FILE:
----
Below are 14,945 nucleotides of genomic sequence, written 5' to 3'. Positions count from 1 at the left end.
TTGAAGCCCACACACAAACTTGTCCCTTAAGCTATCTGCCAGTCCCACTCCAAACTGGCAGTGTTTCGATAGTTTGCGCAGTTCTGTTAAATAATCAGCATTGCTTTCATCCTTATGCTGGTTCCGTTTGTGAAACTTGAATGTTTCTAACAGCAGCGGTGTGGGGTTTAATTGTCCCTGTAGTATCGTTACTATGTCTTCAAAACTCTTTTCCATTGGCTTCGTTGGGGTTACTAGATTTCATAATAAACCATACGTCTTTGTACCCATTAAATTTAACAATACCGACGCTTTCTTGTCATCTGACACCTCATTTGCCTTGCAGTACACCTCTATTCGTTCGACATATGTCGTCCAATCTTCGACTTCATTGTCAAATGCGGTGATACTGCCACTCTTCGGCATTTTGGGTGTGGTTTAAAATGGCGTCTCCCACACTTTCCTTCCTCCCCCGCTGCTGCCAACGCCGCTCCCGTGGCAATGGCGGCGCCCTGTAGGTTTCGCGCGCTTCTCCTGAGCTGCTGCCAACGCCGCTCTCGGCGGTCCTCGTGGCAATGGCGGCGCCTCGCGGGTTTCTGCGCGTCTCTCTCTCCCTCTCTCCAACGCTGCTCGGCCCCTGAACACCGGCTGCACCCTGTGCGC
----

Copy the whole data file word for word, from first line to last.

Below are 14,945 nucleotides of genomic sequence, written 5' to 3'. Positions count from 1 at the left end.
TTGAAGCCCACACACAAACTTGTCCCTTAAGCTATCTGCCAGTCCCACTCCAAACTGGCAGTGTTTCGATAGTTTGCGCAGTTCTGTTAAATAATCAGCATTGCTTTCATCCTTATGCTGGTTCCGTTTGTGAAACTTGAATGTTTCTAACAGCAGCGGTGTGGGGTTTAATTGTCCCTGTAGTATCGTTACTATGTCTTCAAAACTCTTTTCCATTGGCTTCGTTGGGGTTACTAGATTTCATAATAAACCATACGTCTTTGTACCCATTAAATTTAACAATACCGACGCTTTCTTGTCATCTGACACCTCATTTGCCTTGCAGTACACCTCTATTCGTTCGACATATGTCGTCCAATCTTCGACTTCATTGTCAAATGCGGTGATACTGCCACTCTTCGGCATTTTGGGTGTGGTTTAAAATGGCGTCTCCCACACTTTCCTTCCTCCCCCGCTGCTGCCAACGCCGCTCCCGTGGCAATGGCGGCGCCCTGTAGGTTTCGCGCGCTTCTCCTGAGCTGCTGCCAACGCCGCTCTCGGCGGTCCTCGTGGCAATGGCGGCGCCTCGCGGGTTTCTGCGCGTCTCTCTCTCCCTCTCTCCAACGCTGCTCGGCCCCTGAACACCGGCTGCACCCTGTGCGC